Gizem Yerik, as student from the Department of Fine Arts at Bursa’s Uludağ University was arrested again on Thursday as her sentence over charge of “insulting President Erdoğan” and “illegal organization propaganda” on her Twitter posts was upheld by the Court of Cassation. Yerik was jailed for 75 days in Bursa prison on the same charge in 2016 and the she was released pending trial.
The Supreme Court of Appeals upheld the offenses of 11 months and 20 days in prison for ‘insulting’ Turkey’s autocratic President Recep Tayyip Erdoğan, and 3 years and 9 months in prison for “propagating for a terror organization,” which amounts to 4 years 8 months and 20 days in prison.
Gizem Yerik was detained by anti-terror units from her classroom on February 26, 2016. However, she denied the accusations. During the interrogation in prosecutor office she was asked about her retweets and Twitter posts about the Kurdish people who were stuck in the basements in Cizre, and on Arin Mirxan who lost her life during the local Kurds Kobanê resistance.
Yerik was sentenced to 4 years 8 months and 20 days in prison in the first hearing held on May 11, 2016 and after she was kept behind the bars for 75 days she was released.
Meanwhile, on Thursday, Etkin news agency (ETHA) reporter Pınar Gayıp was also detained by Turkish gendarmarie as she was following the first hearing of Suruç massacre in a Şanlıurfa court. It is reported that journalist Gayıp was kept in custody in a local gendarmarie post.
Thirty-three people were killed, 104 people injured in a bomb attack on July 20, 2015 outside the Amara Culture Centre in Suruç. Most victims were members of the Socialist Party of the Oppressed (ESP) Youth Wing and the Socialist Youth Associations Federation (SGDF), university-ages students who were giving a press statement on their planned trip to reconstruct the Syrian border town of Kobanî.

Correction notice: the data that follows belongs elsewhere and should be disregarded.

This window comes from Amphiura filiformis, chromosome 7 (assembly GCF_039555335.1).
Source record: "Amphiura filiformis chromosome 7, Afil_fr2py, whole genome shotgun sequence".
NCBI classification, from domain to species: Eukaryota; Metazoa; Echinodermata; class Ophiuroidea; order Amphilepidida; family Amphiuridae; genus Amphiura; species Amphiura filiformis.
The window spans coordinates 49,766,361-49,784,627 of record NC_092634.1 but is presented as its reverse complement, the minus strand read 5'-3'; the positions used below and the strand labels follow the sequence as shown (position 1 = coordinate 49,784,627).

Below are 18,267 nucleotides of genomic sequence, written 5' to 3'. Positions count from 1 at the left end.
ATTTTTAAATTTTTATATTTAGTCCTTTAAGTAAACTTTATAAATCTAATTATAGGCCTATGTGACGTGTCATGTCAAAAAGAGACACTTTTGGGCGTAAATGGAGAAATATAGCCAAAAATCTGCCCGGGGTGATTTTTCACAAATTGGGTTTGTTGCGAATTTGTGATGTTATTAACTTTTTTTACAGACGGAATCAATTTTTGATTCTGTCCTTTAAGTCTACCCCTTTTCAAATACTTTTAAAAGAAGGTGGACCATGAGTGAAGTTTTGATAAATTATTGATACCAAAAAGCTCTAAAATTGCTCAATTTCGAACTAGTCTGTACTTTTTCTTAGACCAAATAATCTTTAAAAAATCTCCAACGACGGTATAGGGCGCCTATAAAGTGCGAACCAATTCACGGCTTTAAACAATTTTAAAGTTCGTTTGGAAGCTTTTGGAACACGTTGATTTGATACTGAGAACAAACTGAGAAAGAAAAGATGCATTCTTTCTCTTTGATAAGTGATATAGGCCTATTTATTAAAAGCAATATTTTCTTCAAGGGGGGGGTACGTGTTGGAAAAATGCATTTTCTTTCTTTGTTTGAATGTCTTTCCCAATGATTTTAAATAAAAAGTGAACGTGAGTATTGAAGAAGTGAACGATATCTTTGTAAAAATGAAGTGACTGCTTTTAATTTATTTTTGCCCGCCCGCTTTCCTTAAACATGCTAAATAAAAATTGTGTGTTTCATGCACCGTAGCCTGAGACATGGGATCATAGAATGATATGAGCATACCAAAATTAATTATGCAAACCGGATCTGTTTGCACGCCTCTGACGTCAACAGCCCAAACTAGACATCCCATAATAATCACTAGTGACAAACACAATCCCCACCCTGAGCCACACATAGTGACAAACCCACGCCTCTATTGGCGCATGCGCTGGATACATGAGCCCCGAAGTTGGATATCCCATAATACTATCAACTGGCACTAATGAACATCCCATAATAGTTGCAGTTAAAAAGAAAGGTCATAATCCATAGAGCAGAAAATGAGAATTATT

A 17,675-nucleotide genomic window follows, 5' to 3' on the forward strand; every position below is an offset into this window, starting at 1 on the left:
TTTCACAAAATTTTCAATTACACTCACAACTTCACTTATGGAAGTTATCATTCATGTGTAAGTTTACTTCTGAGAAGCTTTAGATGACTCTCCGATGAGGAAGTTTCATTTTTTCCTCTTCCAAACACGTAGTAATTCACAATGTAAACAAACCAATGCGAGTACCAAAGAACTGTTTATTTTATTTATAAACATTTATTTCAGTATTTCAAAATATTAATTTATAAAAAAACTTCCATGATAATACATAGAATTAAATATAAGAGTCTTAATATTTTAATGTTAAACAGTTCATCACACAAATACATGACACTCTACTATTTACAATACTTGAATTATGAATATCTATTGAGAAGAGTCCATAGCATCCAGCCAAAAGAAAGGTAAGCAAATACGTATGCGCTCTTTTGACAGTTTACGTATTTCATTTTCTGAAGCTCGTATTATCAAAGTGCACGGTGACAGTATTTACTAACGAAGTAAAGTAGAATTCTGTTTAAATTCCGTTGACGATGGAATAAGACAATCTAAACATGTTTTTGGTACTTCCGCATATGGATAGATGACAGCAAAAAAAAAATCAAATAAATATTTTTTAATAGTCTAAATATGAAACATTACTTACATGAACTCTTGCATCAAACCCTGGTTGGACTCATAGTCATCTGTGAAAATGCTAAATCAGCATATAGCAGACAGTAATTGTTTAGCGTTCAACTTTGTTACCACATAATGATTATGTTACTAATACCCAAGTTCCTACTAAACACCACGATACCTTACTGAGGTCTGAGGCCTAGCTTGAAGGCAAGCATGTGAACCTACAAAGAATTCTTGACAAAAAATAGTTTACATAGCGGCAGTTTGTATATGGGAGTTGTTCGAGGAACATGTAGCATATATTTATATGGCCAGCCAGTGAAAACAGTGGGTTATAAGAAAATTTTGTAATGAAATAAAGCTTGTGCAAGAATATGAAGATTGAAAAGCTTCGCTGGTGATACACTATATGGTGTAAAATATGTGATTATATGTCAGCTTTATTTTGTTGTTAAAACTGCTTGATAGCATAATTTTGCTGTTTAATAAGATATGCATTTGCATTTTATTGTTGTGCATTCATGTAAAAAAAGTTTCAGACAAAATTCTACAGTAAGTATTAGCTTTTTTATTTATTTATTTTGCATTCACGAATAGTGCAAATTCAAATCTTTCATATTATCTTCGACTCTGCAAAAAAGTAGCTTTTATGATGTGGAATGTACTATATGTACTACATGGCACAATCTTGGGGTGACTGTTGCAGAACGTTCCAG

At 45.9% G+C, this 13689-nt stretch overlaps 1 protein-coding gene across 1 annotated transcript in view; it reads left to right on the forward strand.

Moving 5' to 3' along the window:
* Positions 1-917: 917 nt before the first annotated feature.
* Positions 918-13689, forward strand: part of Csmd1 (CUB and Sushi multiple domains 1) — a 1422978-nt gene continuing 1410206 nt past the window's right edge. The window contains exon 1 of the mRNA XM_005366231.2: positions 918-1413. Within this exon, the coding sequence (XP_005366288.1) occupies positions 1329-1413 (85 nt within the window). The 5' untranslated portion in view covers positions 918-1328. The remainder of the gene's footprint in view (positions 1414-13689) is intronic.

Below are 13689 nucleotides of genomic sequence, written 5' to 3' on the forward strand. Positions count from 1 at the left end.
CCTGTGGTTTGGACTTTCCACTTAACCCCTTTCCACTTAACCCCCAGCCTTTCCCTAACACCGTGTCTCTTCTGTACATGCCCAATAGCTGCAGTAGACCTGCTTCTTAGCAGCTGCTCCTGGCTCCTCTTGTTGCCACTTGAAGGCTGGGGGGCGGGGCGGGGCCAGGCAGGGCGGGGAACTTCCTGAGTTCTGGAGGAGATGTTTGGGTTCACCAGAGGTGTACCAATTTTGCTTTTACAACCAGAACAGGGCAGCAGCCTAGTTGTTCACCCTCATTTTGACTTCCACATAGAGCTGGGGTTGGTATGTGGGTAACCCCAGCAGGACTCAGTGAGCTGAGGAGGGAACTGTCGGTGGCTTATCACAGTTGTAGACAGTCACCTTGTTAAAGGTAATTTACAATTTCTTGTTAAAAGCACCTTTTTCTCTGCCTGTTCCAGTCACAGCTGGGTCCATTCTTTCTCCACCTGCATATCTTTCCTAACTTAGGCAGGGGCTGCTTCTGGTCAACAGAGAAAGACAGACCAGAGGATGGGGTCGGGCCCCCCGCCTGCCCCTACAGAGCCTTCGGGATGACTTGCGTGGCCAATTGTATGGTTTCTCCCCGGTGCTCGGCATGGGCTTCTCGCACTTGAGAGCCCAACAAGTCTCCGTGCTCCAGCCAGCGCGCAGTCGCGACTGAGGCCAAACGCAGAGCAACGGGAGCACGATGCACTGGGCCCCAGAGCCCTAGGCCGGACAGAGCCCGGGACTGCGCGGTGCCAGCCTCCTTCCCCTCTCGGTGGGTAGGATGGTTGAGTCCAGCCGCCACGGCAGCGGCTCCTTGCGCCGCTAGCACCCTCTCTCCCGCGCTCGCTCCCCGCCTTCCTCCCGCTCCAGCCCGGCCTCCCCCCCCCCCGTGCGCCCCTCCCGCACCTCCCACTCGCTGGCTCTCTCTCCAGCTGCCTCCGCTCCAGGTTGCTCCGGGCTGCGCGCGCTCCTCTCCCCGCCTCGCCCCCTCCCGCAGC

Twitter’s latest government transparency report on March 2017 revealed the extent of the Turkish government crackdown on social media, making the country the leader in Twitter censorship. According to the report, the Turkish government made 493 requests for account information and 2,232 requests to remove accounts or content in the second half of 2016. It marked a 76 percent and 25 percent increase, respectively, from the first half of 2016.
Twitter says it didn’t comply with any of the information requests, and that 19 percent of the removal cases resulted in “some content [being] withheld.”
Over the past few years, Turkey’s regime under Erdoğan has cracked down on free speech and attempted to restrict internet and social media usage. In the second half of last year, according to the transparency report, it led the world in Twitter take down requests. The second country listed in the report (France or Brazil, depending on the specific metric used) wasn’t even close.
Turkey was also single-handedly accounted 844 out of 894 all court requests worldwide for removal of content on Twitter between July 1 and Dec. 31, 2016. As of the end of 2016, at least 10,000 people were under investigation on committing alleged crime of making terrorist propaganda and insulting senior state officials on social media.
According to figures released by the Ministry of Interior Affairs in December, 3,710 social media users had been investigated in the last six months of 2016, of whom 1,656 were arrested. A total of 1,203 of those investigations resulted in releases on probation.
Turkey also stands out from the crowd by a distant margin by holding a record number of 235 journalists and media workers behind bars, breaking an all time world record. More than half of the journalists who are in prison around the world are now located in Turkey, a member of the Council of Europe (CoE) and a candidate member for the European Union (EU).
Stockholm Center for Freedom (SCF) has documented that 235 journalists are now in jails, most in pre-trial detention languishing in notorious Turkish prisons without even a conviction. Of those in Turkish prisons, 214 are arrested pending trial, Only 21 journalists remain convicted and serving time in Turkish prisons. An outstanding detention warrants remain for 103 journalists who live in exile or remain at large in Turkey. Detaining tens of thousands of people over alleged links to the movement, the government also closed down more than 180 media outlets after the coup attempt.
May 4, 2017